During winter, it can turn pretty cold in Finland. Temperatures below minus 20 centigrade are not unusual at all.
Working in cold temperatures is part of the job for many people. This may create hazards that could be avoided with a good preparation.
The Occupational Safety and Health Act stipulates that the employer shall ”systematically and adequately analyse and identify the hazards and risk factors caused by the work”. This also includes risks caused by working in cold temperatures.
If the hazards identified in this analysis cannot be eliminated, the employer must assess their consequences for the employees’ health and safety. When doing this, occupational health care can help. The employer must also provide personal protective equipment for the workers, when needed.
Members of the Industrial Union work under a wide variety of working conditions, both indoor and outdoor. The union collective agreements do not define any exact temperature when outdoor work is stopped due to the cold, or heat.
In the mechanical forestry industry and sheet and industrial insulation branch sectors the working conditions are assessed locally and when needed, limitations to work can be agreed upon. If weather conditions bring work to a halt, employees have the right to earnings-related unemployment benefit.
In all other sectors of the union the employer pays wages if work is stopped due to the cold.
Why has the Industrial Union not demanded an exact temperature limit for work? The main reason is to protect employees’ health in all conditions. When evaluating the effects of temperature all aspects must be taken into account.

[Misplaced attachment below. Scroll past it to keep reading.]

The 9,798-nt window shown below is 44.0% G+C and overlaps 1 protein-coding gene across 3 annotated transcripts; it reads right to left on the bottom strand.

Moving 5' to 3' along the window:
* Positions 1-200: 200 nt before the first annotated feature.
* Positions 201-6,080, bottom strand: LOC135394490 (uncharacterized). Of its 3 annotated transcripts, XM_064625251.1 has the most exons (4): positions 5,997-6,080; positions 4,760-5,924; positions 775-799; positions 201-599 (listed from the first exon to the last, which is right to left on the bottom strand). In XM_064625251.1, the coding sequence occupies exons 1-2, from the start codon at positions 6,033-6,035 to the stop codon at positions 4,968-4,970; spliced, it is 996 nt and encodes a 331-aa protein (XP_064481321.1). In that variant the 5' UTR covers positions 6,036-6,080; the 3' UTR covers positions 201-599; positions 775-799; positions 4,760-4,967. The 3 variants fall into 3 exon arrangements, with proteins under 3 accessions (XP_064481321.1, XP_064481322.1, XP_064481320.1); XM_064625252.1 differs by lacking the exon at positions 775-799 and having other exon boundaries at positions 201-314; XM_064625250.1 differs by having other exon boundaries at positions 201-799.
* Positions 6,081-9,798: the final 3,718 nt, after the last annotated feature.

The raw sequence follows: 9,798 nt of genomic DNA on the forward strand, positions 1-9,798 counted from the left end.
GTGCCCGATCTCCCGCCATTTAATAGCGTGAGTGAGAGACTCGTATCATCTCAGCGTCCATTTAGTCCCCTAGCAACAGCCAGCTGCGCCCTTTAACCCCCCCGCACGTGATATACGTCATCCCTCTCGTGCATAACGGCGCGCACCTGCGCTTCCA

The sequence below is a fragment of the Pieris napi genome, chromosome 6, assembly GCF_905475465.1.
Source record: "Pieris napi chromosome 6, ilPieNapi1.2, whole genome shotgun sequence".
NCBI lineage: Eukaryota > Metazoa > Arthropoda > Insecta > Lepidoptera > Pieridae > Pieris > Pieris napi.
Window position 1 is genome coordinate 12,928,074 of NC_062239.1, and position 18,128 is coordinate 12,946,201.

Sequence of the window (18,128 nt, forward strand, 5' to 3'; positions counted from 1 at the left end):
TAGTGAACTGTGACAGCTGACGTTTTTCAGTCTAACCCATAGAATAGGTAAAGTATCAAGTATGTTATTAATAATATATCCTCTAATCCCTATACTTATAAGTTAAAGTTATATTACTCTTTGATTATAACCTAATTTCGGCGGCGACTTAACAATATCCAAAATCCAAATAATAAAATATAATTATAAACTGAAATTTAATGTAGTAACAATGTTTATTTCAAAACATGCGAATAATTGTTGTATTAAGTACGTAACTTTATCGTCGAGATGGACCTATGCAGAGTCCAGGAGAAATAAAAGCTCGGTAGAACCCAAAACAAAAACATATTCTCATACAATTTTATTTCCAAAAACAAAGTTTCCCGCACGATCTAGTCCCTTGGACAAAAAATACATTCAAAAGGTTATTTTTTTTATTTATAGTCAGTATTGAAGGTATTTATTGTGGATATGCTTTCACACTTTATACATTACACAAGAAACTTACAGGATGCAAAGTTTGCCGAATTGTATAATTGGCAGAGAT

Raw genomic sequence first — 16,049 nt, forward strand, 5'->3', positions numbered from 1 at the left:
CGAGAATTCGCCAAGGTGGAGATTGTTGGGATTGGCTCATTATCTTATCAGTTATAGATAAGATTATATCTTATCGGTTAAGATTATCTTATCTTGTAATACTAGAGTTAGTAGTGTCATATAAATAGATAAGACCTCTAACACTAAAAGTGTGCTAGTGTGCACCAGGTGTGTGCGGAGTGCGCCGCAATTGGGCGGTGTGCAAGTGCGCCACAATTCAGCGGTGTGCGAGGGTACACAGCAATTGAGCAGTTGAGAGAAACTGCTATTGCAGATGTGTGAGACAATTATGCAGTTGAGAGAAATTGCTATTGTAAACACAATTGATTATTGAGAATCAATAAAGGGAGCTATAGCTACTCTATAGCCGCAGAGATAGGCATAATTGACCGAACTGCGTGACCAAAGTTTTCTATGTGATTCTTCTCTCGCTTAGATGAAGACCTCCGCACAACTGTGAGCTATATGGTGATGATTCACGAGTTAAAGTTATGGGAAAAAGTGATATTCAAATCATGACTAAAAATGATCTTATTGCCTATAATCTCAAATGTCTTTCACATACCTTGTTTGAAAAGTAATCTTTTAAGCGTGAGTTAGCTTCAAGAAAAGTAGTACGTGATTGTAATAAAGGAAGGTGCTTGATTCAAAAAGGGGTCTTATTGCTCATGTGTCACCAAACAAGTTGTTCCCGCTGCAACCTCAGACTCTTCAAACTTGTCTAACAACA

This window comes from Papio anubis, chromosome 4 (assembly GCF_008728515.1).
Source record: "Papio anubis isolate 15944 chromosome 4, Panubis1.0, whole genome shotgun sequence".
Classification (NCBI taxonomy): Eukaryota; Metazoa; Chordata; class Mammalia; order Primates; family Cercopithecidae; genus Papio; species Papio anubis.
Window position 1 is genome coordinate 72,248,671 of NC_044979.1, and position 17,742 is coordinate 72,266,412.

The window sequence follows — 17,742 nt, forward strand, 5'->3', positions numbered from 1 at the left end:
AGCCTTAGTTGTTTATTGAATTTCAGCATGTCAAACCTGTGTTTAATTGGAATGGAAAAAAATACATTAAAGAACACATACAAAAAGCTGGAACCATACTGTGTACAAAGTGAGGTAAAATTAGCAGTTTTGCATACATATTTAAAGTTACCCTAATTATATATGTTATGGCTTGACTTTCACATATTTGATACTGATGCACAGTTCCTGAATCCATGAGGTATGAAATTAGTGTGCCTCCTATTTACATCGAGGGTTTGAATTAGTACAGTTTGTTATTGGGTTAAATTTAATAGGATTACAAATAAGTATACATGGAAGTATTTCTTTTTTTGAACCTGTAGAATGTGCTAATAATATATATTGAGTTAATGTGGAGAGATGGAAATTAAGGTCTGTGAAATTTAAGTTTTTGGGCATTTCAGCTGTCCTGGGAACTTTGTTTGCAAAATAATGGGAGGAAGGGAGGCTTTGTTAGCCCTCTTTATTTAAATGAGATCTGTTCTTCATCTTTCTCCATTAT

The real effect of temperature on the human body is connected to humidity and wind factors. A dry winter day does not feel as bad on our skin as a cold and humid day. The combination of cold air temperatures and strong winds, the so-called wind chill factor, can make even a moderately cold temperature feel intolerable.
For example, a temperature of minus 10 centigrade feels like minus 20 centigrade with a wind of ten meters per second. With a similar wind, a temperature of minus 20 centigrade feels like minus 34 centigrades.
The union stresses the need to find technical solutions against cold. These can be for example a warmed tent when repairing equipment on the road or a warm booth when fixing the telecommunications connections.
The first thing an employer should do is to identify the effects and hazards of cold and find technical solutions to protect employees, if needed. Personal protective equipment should only be used as a last resort.
The task of occupational health is to see whether persons working in cold need some extra health checks.
TEXT HEIKKI JOKINEN